An important text from Timothy Tennent on honor and shame, courtesy of Google Books

According to Timothy Tennent, “the term guilt and its various derivatives occur 145 times in the Old Testament and 10 times in the New Testament, whereas the term shame and its derivatives occur nearly 300 times in the Old Testament and 45 times in the New Testament.”

Theology in the Context of World Christianity: How the Global Church Is … – Timothy C. Tennent – Google Books.

At the link above you can read a significant portion of a chapter from Timothy Tennent’s very impressive book; the chapter addresses the contrast between “Guilt/Innocence and Shame/Honor in Global Cultures.”

I believe the Christian Church in every culture and society has its blinds spots relative to some aspect of Christian truth and a biblical worldview. In the Western Church, is there a blind spot about the pivotal cultural value of honor and shame? The following quote from Tennent points to that being the case:

Since Western systematic theology has been almost exclusively written by theologians from cultures framed primarily by the values of guilt and innocence, there has been a corresponding failure to fully appreciate the importance of the pivotal values of honor and shame in understanding Scripture and the doctrine of sin. …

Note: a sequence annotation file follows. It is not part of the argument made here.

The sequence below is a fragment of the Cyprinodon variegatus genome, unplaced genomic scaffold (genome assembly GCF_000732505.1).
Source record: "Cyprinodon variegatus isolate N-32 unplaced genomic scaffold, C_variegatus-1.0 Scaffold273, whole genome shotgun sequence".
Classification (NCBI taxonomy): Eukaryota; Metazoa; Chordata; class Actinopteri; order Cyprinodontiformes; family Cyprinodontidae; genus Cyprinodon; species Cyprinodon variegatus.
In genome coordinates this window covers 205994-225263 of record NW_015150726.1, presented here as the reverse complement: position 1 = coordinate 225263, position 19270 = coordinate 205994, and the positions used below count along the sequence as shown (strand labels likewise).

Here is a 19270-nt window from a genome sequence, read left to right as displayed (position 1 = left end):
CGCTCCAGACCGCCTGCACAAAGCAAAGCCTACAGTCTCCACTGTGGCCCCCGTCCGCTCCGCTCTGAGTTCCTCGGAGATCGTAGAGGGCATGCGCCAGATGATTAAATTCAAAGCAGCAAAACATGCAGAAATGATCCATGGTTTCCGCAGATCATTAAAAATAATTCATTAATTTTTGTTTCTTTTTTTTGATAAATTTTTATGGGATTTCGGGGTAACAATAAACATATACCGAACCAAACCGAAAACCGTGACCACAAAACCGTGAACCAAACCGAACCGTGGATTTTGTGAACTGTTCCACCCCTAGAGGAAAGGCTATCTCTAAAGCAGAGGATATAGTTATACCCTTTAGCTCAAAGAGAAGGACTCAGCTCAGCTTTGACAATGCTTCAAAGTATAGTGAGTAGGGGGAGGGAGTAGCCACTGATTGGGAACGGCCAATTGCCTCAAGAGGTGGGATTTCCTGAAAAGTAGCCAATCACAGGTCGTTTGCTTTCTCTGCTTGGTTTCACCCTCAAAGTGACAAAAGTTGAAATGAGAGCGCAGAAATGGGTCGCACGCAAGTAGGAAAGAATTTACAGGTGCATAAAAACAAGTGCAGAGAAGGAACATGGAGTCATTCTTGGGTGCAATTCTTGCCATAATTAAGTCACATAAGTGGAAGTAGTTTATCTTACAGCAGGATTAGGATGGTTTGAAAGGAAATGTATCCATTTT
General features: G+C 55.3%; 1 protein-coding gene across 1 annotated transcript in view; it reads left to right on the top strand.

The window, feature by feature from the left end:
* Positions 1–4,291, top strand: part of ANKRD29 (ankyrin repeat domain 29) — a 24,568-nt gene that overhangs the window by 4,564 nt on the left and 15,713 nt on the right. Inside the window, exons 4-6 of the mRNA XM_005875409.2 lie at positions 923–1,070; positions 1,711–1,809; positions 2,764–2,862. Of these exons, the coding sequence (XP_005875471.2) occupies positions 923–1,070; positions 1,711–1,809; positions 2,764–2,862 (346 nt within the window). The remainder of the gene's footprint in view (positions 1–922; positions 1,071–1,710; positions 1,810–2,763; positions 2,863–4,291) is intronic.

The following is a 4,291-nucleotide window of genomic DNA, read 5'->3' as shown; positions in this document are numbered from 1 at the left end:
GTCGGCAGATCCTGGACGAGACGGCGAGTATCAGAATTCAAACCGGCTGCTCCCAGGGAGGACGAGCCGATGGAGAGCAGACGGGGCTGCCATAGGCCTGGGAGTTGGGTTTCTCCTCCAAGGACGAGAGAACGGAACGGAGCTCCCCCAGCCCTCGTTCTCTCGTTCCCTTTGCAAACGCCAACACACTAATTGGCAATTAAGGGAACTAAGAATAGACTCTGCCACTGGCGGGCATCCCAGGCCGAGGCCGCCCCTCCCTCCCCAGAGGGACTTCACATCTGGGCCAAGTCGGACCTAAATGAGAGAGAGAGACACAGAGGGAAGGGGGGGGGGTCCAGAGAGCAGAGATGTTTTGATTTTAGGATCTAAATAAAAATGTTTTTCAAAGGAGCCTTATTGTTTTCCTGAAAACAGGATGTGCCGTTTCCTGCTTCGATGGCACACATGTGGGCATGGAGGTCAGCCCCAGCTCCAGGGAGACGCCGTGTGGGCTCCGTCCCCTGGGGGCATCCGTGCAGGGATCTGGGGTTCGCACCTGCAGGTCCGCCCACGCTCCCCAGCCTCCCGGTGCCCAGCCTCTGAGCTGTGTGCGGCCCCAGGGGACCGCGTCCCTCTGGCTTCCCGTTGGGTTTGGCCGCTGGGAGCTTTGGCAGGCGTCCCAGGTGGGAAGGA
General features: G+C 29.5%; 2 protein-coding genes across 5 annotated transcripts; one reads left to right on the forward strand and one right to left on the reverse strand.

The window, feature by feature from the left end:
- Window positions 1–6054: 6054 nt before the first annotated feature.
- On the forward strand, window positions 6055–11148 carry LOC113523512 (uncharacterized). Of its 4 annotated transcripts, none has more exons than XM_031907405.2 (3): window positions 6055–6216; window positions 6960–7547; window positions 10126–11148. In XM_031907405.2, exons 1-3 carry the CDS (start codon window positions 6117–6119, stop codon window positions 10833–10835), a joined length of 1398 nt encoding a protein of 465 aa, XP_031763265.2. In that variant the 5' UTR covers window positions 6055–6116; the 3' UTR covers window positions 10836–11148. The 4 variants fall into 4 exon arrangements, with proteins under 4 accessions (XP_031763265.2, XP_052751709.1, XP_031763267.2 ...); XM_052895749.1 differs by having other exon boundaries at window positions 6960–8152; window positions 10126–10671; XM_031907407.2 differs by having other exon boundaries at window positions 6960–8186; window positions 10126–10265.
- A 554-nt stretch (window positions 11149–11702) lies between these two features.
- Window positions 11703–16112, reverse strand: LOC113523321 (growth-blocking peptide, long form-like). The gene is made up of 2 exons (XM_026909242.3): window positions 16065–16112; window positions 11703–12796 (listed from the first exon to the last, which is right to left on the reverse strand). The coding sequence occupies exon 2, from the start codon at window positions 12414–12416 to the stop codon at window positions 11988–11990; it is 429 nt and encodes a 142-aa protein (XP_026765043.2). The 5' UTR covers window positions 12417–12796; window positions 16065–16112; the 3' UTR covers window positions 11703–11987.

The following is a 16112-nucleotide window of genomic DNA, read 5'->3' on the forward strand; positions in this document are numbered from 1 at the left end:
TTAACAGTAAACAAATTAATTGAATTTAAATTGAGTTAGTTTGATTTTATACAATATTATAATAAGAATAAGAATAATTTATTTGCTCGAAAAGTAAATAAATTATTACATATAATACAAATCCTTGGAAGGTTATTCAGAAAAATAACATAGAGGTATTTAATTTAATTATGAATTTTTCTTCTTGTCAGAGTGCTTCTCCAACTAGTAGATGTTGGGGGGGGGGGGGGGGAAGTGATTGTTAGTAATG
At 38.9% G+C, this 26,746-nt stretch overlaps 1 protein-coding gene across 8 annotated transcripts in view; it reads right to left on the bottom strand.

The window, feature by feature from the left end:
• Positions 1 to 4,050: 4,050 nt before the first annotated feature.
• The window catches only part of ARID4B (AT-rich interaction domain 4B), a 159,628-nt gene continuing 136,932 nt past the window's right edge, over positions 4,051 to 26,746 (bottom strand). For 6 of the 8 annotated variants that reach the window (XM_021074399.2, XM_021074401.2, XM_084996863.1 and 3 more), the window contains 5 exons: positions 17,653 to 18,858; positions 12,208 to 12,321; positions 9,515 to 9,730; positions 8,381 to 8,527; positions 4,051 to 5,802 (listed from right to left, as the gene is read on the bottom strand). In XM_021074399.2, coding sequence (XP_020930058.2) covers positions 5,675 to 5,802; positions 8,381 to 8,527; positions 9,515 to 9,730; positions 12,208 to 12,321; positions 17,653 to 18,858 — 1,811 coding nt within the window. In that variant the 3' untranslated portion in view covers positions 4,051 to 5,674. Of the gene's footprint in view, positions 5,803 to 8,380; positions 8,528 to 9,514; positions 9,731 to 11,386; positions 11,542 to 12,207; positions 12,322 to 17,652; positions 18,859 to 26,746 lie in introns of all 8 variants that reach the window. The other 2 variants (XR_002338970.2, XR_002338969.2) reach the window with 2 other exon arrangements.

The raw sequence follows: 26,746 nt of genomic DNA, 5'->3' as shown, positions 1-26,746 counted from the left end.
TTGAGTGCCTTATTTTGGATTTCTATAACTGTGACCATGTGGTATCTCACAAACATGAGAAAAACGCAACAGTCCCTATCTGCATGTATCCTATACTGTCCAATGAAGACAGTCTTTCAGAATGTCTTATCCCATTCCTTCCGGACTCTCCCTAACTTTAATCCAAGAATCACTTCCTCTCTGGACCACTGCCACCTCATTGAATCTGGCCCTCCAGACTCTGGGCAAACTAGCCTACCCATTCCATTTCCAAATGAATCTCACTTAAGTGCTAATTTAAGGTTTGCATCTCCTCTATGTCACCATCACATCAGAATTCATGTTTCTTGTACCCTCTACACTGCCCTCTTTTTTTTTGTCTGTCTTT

Bruce Nichols, the founder of the “Evangelical Review of Theology,” has acknowledged this problem, noting that Christian theologians have “rarely if ever stressed salvation as honoring God, exposure of sin as shame, and the need for acceptance as the restoration of honor.” In fact, a survey of all of the leading textbooks used in teaching systematic theology across the major theological traditions reveals that although the indexes are filled with references to guilt, the word “shame” appears in the index of only one of these textbooks. This omission continues to persist despite the fact that the term guilt and its various derivatives occur 145 times in the Old Testament and 10 times in the New Testament, whereas the term shame and its derivatives occur nearly 300 times in the Old Testament and 45 times in the New Testament.

This is clearly an area where systematic theology must be challenged to reflect more adequately the testimony of Scripture. I am confident that a more biblical understanding of human identity outside of Christ that is framed by guilt, fear, and shame will, in turn, stimulate a more profound and comprehensive appreciation for the work of Christ on the cross. This approach will also greatly help peoples in the Majority World to understand the significance and power of Christ’s work, which has heretofore been told primarily from only one perspective.

From Timothy C. Tennent: Theology in the Context of World Christianity: How the Global Church Is Influencing the Way We Think about and Discuss Theology (Grand Rapids: Zondervan, 2007) p. 92–93, (footnotes withheld)


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